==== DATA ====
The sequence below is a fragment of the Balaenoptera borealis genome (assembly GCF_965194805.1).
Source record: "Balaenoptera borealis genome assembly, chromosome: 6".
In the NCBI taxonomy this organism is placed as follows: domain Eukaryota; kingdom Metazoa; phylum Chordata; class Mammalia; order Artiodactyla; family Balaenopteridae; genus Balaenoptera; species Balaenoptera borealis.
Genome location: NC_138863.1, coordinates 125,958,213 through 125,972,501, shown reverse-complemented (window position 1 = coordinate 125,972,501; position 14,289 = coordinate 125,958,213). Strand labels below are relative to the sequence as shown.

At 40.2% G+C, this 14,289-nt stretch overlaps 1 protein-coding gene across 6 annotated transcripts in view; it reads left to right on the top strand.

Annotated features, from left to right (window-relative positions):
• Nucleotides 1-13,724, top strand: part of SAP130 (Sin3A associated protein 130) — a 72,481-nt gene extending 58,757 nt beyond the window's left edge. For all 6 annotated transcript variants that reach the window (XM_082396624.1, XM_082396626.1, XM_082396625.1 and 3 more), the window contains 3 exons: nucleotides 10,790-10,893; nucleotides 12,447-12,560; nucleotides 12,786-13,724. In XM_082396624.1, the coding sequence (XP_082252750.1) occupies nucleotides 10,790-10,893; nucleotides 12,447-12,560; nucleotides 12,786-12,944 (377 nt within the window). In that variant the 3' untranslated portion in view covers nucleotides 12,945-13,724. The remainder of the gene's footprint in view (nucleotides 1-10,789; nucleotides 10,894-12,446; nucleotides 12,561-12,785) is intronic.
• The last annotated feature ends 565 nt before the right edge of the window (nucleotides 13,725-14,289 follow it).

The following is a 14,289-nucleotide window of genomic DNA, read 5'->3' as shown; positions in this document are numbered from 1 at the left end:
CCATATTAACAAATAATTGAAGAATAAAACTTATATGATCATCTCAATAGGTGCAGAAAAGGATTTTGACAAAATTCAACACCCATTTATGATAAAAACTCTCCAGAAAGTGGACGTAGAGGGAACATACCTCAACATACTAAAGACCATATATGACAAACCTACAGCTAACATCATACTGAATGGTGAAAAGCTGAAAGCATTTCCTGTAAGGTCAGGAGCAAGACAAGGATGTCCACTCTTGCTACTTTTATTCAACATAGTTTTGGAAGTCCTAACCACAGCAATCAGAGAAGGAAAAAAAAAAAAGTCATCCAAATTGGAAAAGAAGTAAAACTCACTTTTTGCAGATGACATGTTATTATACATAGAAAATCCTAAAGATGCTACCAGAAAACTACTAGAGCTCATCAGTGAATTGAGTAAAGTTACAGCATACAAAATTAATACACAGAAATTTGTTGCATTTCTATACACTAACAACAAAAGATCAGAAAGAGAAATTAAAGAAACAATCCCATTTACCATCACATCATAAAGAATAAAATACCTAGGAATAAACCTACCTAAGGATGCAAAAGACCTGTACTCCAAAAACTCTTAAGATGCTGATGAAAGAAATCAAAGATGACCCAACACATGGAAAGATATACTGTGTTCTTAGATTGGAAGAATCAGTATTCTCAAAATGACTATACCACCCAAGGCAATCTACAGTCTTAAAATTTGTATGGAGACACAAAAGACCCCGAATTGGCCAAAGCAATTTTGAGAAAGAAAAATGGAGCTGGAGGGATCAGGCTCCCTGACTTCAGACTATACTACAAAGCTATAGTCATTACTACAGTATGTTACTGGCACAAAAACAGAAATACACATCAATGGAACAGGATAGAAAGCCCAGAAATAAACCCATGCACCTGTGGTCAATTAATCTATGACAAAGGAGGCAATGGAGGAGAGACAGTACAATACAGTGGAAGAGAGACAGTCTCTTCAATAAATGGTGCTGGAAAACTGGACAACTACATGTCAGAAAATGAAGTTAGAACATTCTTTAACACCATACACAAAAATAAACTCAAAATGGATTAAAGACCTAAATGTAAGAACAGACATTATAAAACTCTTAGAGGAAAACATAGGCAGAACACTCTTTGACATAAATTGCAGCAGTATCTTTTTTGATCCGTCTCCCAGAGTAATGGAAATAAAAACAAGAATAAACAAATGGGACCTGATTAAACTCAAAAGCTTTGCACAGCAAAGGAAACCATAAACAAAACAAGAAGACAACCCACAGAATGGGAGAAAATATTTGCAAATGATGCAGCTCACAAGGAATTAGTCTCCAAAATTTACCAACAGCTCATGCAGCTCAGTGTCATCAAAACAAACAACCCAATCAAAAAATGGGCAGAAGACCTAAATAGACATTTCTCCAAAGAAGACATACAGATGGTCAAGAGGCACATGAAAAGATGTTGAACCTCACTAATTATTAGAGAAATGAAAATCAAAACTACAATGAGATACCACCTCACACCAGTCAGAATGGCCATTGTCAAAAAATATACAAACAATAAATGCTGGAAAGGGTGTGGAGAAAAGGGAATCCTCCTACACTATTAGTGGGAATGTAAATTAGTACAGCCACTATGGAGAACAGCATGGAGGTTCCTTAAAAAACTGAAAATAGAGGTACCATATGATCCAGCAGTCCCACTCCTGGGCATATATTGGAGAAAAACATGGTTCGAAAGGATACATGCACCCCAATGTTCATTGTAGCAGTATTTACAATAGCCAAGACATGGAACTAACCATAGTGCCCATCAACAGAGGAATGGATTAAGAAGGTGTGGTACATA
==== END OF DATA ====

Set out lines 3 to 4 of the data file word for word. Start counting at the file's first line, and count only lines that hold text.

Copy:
In the NCBI taxonomy this organism is placed as follows: domain Eukaryota; kingdom Metazoa; phylum Chordata; class Mammalia; order Artiodactyla; family Balaenopteridae; genus Balaenoptera; species Balaenoptera borealis.
Genome location: NC_138863.1, coordinates 125,958,213 through 125,972,501, shown reverse-complemented (window position 1 = coordinate 125,972,501; position 14,289 = coordinate 125,958,213). Strand labels below are relative to the sequence as shown.